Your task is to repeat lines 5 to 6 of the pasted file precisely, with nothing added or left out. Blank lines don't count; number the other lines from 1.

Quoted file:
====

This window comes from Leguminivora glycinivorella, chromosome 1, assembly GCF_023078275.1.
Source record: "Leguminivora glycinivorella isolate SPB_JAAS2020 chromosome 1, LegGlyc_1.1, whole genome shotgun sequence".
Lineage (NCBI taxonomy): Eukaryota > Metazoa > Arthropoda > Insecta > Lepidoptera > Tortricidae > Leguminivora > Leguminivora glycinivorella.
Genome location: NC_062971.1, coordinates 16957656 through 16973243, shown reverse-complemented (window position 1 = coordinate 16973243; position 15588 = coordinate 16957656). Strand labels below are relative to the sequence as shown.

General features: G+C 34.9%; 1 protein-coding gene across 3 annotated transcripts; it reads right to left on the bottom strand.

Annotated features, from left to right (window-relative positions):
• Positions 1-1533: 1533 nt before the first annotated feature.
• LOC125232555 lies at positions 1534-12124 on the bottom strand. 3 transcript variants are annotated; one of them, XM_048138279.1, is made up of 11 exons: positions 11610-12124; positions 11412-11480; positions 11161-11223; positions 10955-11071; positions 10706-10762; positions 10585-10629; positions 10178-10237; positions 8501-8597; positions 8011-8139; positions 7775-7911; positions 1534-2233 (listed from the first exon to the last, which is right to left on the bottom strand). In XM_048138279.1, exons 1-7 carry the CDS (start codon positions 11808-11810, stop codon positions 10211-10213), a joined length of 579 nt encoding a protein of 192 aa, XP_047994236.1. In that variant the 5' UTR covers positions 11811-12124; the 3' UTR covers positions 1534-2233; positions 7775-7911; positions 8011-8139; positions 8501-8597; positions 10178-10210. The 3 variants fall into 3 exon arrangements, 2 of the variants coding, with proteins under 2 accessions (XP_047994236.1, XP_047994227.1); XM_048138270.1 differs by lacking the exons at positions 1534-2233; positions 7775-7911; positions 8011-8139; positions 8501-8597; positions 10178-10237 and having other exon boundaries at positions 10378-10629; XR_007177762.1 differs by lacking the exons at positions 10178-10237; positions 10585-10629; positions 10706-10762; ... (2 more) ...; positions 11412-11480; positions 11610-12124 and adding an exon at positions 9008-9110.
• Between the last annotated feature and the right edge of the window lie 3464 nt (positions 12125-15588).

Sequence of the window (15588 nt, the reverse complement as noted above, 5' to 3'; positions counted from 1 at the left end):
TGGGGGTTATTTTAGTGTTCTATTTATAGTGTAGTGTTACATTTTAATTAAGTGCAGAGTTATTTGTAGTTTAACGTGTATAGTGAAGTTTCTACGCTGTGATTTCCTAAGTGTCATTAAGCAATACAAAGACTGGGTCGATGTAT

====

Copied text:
General features: G+C 34.9%; 1 protein-coding gene across 3 annotated transcripts; it reads right to left on the bottom strand.

Annotated features, from left to right (window-relative positions):